Over 30 million new people started learning a language on Duolingo in the weeks following the outbreak of the pandemic.

“We saw significant increases in new learners right as each country announced its lockdown,” said Cindy Blanco, the company’s senior learning scientist.

“China experienced the first wave of new learners when they locked down on February 20, and waves of new learners joined Duolingo each week as soon as a country implemented lockdown orders.

“We saw significant increases in new learners right as each country announced its lockdown”

“For countries that delayed and wavered in making lockdown decisions, their learners were also less uniform in their response: some countries like Brazil experienced multiple, smaller spikes until lockdown protocols became clear and widely accepted,” she said.

English remains the top pick for language learners in 121 countries and the second most popular in eight. However, the fastest growing languages are now all Asian: Hindi, Korean, Japanese, Turkish and Chinese.

“While English has always been the top language studied around the world, the second most popular language is a key trend indicator. This year we’ve seen Spanish overtake French as the second most popular language to study in more countries than ever before,” said Luis von Ahn, founder and CEO of Duolingo.

“In a year where a Korean film won Best Picture, and the Olympics were supposed to be held in Japan, we have also observed an increase in the study of Asian languages. The cultural influence of Latin America and Asia on the rest of the world is rising.”

According to Blanco, the company has also noted study patterns as being influenced by pop culture, global events, and cultural trends in previous years.

“For example, in our 2016 analysis, it appeared that Spanish-speaking countries in South America were particularly dedicated to Portuguese, presumably because of their Portuguese-speaking neighbour, Brazil,” she explained.

“However, in 2019 and 2020, we see that Portuguese has dropped off the radar in South America. What happened? We suspect that the 2016 interest in Brazil’s language was boosted by two important global events: the 2014 World Cup (hosted by Brazil) and the 2016 Summer Olympics in Rio de Janeiro…Will we see a surge of Japanese learners worldwide ahead of the 2021 Summer Olympics?”

However, whether the app will lead to a surge in lockdown-inspired polyglots is still up for debate as critics question how effective gamified language learning apps really are.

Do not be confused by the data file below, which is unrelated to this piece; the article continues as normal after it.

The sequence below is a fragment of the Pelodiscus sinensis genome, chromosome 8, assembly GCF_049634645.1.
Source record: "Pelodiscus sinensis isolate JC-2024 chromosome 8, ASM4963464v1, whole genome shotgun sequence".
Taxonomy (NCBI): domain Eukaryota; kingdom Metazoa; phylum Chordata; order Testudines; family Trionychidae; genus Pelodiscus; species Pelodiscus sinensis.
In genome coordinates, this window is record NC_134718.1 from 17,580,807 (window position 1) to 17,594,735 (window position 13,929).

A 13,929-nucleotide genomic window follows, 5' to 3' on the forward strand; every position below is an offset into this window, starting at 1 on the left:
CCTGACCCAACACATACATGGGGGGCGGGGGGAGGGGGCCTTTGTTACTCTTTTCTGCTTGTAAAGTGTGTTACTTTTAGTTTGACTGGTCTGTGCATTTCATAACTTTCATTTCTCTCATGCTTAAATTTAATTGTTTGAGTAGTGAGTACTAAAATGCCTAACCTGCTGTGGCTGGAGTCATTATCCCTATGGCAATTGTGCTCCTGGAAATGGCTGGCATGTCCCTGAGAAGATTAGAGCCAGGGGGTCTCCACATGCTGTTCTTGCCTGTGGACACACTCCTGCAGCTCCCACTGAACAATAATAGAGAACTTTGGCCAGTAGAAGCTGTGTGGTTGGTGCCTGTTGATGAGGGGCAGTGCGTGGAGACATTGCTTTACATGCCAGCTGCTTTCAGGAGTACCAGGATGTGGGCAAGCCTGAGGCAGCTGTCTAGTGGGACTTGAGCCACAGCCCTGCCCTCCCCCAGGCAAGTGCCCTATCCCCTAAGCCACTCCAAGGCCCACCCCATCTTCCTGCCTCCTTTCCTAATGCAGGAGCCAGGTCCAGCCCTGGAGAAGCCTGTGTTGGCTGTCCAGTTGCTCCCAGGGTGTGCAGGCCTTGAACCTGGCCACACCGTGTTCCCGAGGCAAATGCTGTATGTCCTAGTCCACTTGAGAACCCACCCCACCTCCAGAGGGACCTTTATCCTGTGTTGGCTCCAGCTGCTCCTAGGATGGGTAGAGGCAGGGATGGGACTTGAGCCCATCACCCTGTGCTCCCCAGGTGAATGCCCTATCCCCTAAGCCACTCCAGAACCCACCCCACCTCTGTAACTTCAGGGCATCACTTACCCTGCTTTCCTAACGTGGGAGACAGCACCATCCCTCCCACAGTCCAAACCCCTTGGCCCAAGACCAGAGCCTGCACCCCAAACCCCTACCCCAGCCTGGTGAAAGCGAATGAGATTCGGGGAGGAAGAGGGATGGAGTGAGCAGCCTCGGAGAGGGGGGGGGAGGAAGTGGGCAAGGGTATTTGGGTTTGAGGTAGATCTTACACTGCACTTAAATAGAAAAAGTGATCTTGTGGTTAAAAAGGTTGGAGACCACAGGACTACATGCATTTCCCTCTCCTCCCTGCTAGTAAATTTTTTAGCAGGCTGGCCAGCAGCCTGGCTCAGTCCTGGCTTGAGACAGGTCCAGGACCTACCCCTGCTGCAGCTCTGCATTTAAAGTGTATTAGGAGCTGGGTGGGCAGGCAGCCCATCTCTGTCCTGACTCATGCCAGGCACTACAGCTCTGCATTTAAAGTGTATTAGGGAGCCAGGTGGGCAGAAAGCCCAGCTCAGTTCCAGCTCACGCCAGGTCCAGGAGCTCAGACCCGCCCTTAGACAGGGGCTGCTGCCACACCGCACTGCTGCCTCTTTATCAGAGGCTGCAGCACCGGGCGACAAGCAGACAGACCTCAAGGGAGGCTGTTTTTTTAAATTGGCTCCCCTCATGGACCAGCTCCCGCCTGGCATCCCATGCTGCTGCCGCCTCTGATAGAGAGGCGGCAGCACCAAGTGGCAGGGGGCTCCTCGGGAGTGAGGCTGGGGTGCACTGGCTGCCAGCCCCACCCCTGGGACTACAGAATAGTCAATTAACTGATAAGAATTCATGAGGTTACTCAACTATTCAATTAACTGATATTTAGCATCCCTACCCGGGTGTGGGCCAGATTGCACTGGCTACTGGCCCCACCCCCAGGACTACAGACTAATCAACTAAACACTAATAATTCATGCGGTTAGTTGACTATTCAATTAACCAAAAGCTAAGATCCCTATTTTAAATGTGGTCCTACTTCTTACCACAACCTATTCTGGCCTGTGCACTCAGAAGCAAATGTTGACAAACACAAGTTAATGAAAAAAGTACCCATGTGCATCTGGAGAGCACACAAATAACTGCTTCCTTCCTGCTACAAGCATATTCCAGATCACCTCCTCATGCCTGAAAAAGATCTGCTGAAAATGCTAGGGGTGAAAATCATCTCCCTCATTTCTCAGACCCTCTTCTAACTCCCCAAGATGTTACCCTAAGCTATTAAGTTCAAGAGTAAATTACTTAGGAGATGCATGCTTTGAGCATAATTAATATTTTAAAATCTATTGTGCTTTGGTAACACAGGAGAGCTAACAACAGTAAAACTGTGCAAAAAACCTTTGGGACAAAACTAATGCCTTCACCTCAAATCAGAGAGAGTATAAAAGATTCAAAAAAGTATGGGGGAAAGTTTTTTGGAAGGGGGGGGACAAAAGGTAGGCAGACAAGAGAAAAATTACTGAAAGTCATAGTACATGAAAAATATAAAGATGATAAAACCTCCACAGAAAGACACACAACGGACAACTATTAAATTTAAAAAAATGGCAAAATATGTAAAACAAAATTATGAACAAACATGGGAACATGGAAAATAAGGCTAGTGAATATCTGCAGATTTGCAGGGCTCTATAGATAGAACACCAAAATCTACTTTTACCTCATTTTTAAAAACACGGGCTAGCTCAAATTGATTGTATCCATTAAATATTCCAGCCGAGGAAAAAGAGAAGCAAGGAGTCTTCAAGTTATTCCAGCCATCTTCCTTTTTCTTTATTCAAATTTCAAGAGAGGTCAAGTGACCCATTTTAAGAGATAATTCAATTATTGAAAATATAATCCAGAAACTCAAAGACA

“The app had made me a master of multiple-choice Italian. Given a bunch of words to choose from, I could correctly assemble impressive communiqués,” wrote David H Freeman in an article in The Atlantic about his experiences using Duolingo.

“But without a prompt, I was as speechless in even the most basic situations as any boorish American tourist. And this in spite of 70-plus hours of study.”

Although he acknowledged that the exposure to vocabulary later helped with further learning and that verb conjugations were a “breeze”, he is not alone in arguing that simply using such apps are not enough to become proficient in a language.

Duolingo did not provide any data on how many users continued to use the app after lockdown ended.

This month the British Academy and the American Academy of Arts and Science also issued reports advocating for the importance of non-English languages, releasing a joint statement with the Australian Academy of the Humanities, the Academy of the Social Sciences in Australia, and the Royal Society of Canada, calling the pandemic a “wake up call” on language learning decline across English-speaking world.

“We are at an extraordinary moment in human history. Cooperation within and across borders is vital as we work to solve global challenges. Clear and precise communication is more crucial than ever before to the health and security of every nation,” they said.

“A renewed commitment to multilingualism within society, and to languages within education, is critical”

“A renewed commitment to multilingualism within society, and to languages within education, is critical to preparing present and future generations of citizens who will be responsible for building international collaborations and fostering harmony at home,” they continued.

“We call for governments, policy makers, and educators, alongside business, industry, and others, to take concerted, systematic and coordinated action to widen capacity for, and promote the opportunities of, widely accessible education in a broad range of languages.”

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